In varying ways then, the Jamaican garden has been a contested terrain, from a closely monitored public resource, a private space of nourishment, a site of portraiture and a place of aspiration. Like the Jamaican garden itself, and like the labouring bodies which brought it into being, Patterson’s collages are left marked, are multiple in number and left unravelled by the layers of history and meaning that they appear to carry.
Patterson’s works are weighted with paper hanging down in thin shreds, butterflies and birds stretching into a third dimension, jewellery and ornaments gleaming amidst the ruckus as if they were on a street vendor’s table perhaps in Kingston or in Flatbush. The landscapes and flowers are dotted with small ruptures, circular cut outs which expose the gallery wall behind. In some areas, fragments of faces are visible: an upside-down forehead and eye, a lip, trailing off into strings and vaguely organ-like shapes. The longer we stare, the more we find. A purse is visible, and now a snake. A pair of leopard print shoes slowly makes itself known. A gold costume necklace glints above the plants. The effect is distressing, exhilarating, a calculated confusion of beauty and dismemberment. While the gardens so carefully maintained by colonial administrations may have been meant as a kind of analgesic for the horrors of plantation slavery, Patterson’s gardens don’t lie to us about mortality. They never quite obscure the death and loss which brought them into being.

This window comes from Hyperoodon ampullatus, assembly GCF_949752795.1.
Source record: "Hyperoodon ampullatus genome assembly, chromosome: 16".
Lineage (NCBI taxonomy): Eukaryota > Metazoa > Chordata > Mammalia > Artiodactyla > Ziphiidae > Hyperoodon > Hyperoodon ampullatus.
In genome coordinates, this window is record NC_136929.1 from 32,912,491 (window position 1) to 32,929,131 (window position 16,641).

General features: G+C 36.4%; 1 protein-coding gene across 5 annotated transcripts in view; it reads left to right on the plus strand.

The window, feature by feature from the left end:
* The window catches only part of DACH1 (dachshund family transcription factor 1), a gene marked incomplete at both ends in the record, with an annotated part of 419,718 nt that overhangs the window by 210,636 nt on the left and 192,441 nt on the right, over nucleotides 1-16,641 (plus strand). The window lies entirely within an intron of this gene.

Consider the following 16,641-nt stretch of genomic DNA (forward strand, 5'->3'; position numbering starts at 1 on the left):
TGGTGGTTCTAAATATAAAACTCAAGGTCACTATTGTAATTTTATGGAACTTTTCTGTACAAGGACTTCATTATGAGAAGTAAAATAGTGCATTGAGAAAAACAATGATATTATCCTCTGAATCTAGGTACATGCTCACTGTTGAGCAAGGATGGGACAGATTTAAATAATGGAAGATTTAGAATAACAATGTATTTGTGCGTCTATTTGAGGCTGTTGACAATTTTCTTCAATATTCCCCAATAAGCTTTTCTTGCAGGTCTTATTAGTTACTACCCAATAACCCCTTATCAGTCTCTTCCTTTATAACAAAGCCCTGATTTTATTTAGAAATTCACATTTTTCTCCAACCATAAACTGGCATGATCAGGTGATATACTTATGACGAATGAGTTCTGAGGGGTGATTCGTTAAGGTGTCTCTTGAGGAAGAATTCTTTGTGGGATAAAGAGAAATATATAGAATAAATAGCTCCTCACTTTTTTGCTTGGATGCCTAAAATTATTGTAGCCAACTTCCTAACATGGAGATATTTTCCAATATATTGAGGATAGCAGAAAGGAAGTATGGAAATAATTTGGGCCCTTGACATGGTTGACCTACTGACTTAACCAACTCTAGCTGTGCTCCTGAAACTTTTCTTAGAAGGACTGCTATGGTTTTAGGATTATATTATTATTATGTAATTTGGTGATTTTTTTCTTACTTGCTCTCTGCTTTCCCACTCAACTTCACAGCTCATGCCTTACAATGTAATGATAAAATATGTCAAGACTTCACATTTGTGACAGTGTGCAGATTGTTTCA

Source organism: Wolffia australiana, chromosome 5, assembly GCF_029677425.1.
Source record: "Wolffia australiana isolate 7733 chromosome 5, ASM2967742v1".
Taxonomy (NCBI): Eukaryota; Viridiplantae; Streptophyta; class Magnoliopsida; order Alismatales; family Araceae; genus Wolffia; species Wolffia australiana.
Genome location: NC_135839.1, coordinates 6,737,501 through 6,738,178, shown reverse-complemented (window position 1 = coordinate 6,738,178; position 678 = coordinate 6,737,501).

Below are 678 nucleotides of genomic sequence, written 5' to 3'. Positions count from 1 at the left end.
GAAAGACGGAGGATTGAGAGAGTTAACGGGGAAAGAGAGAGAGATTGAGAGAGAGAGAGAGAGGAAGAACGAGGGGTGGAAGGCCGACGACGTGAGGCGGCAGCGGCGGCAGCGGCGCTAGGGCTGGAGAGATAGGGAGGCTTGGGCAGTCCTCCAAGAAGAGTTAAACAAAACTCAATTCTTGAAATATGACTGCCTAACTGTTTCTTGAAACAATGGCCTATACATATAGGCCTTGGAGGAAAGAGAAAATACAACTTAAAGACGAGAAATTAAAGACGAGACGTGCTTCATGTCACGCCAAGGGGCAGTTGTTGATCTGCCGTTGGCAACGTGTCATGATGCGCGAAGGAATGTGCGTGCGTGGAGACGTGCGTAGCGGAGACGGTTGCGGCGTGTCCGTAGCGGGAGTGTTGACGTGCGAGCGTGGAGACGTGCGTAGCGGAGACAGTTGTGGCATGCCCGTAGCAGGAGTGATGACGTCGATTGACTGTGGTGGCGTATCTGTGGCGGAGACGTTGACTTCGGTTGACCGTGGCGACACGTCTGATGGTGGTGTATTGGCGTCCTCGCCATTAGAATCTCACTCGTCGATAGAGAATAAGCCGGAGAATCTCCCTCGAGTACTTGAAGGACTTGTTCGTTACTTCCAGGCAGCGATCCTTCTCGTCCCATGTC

From the disembodied faces and limbs to the wounding and puncturing which echoes throughout the pieces, Patterson’s gardens are not places of leisure, but of haunting. Elsewhere, the artist has spoken of drawing from newspaper crime scene photographs in her earlier “Dead Treez” series, placing these symbols of public spectacle and voyeurism within unruly garden landscapes. In the pieces shown at Hales Gallery in London also in 2019, there is still no intact body, only fragments, continual whisperings. At the same time, Patterson draws on the ornate visual language of Black femme self-adornment and dollar store ritual that have become signatures of her work, reminding us that for some, prettiness exists in constant negotiation with violence.
Ebony G. Patterson often references the writing of Olive Senior, in particular her poetry titled ‘Gardening in the Tropics’. Born in rural Jamaica to farmer parents, Senior is well known for re-inhabiting and recreating the wonder and cruel theatre of childhood across her career in writing, where she has negotiated race, religion, politics, and history after colonisation through her references to nature. Senior’s recognition of the beauty and entangled menace just beneath the surface of Caribbean landscapes is useful as a framework for thinking critically about how Caribbean artists appropriate neo-colonial tropes of landscape in their aesthetic practices. Long providing the backdrop for slave revolts, labour riots, romances, fantasies and nightmares, the metaphor of the garden highlights the historical lessons that are buried in Caribbean flora and fauna, making the garden a curiously pedagogical space.